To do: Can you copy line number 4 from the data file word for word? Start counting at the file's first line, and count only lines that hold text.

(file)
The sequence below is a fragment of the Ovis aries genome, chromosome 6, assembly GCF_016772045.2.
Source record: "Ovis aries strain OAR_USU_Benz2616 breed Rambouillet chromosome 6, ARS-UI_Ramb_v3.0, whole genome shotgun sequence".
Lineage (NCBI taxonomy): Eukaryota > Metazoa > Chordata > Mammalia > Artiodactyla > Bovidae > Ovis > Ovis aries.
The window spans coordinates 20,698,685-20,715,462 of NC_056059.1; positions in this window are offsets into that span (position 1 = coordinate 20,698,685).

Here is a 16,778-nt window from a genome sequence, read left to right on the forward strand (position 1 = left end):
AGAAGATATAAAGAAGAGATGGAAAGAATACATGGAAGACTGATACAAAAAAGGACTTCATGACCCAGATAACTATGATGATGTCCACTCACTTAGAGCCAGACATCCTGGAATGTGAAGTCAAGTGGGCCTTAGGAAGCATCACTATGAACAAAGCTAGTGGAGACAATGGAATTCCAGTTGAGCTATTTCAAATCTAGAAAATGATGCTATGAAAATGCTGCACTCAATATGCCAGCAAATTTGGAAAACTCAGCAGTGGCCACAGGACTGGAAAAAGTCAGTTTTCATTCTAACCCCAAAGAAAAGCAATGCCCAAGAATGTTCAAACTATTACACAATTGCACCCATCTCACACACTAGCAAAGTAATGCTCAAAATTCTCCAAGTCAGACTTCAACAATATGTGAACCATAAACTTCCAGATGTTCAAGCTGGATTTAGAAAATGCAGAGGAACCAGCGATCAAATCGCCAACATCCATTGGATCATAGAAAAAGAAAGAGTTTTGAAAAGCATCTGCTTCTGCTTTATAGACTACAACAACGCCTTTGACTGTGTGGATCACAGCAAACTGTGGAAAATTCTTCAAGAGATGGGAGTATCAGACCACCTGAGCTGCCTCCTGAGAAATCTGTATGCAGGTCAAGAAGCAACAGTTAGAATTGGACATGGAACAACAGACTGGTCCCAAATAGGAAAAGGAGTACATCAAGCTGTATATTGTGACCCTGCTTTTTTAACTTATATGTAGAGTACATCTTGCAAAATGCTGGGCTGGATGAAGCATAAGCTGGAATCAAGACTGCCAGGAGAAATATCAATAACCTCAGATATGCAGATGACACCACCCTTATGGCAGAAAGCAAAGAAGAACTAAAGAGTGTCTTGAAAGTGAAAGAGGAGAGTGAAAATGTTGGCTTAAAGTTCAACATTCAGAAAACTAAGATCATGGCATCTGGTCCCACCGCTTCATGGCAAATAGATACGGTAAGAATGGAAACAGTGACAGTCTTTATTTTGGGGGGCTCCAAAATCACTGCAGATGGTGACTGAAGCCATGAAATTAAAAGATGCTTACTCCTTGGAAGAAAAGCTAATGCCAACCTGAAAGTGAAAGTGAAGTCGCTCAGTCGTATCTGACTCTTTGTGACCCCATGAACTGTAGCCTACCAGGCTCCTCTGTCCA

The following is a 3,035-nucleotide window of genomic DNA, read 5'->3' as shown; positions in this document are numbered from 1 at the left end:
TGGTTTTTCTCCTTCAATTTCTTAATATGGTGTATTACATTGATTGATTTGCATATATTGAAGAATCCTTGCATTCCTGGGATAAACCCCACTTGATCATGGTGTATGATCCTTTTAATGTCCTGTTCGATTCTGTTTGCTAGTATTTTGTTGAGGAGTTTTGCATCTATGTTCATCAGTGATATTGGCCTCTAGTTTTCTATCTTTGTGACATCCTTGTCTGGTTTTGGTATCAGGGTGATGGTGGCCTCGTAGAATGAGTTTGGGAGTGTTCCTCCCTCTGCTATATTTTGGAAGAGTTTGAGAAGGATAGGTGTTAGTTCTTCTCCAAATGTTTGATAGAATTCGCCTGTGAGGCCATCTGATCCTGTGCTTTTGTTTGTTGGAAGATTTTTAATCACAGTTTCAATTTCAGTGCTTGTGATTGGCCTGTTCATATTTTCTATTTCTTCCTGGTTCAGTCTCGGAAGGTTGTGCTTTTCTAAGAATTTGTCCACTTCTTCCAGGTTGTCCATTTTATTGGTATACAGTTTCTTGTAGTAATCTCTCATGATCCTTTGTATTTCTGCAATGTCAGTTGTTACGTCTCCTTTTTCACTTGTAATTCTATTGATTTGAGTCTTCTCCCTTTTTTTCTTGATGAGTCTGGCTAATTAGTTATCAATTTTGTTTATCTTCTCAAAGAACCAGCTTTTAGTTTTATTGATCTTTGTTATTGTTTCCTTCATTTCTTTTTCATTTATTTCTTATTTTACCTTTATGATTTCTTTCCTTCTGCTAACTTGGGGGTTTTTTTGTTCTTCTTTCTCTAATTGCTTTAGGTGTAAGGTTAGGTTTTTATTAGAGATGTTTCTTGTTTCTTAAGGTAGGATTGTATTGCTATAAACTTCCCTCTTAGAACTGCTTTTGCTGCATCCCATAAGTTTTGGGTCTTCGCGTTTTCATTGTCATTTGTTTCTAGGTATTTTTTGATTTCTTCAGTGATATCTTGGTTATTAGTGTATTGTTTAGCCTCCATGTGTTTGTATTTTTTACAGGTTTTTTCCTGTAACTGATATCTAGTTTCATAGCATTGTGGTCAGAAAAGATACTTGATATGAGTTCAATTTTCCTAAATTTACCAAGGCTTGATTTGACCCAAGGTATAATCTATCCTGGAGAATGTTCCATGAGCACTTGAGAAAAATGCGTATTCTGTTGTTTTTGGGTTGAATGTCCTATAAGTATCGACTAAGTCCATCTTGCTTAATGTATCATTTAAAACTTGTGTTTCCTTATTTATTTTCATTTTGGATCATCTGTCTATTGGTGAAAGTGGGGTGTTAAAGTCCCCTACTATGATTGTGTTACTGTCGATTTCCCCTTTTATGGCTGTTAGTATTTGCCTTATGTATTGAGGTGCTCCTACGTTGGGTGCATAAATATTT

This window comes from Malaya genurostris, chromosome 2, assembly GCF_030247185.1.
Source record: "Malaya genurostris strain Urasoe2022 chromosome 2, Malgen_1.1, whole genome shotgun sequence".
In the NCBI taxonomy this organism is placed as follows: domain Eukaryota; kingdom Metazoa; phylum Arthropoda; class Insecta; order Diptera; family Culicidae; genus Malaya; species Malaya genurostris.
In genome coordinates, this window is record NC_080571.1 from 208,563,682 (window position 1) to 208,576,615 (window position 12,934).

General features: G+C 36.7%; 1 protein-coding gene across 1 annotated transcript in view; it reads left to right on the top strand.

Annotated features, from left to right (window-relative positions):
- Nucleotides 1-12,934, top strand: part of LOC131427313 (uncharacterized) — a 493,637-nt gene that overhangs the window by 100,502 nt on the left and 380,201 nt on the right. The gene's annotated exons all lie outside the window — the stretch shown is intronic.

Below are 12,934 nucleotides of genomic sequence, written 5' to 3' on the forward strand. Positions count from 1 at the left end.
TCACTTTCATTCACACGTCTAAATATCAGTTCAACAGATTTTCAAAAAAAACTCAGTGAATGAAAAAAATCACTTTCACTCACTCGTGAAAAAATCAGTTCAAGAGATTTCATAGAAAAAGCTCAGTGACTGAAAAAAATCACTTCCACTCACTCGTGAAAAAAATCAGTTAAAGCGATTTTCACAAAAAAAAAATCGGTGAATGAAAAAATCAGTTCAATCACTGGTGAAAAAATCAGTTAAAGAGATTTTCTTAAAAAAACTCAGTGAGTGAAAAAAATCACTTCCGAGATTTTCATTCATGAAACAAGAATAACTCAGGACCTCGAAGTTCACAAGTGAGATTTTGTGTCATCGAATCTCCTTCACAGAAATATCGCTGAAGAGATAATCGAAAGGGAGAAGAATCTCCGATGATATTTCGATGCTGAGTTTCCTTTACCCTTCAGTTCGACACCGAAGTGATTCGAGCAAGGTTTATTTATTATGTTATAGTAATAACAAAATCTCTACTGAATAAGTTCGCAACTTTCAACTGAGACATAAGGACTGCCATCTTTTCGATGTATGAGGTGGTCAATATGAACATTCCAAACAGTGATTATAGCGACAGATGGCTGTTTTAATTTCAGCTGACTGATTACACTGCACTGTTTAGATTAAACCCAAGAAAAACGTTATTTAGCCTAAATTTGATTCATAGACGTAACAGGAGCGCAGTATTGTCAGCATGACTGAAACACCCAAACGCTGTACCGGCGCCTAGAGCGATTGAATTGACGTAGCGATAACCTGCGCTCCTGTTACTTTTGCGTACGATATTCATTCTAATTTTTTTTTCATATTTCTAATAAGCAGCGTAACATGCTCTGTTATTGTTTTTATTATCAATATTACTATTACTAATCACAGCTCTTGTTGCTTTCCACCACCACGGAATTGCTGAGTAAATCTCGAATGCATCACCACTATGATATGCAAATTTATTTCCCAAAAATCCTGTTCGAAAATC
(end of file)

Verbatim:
The window spans coordinates 20,698,685-20,715,462 of NC_056059.1; positions in this window are offsets into that span (position 1 = coordinate 20,698,685).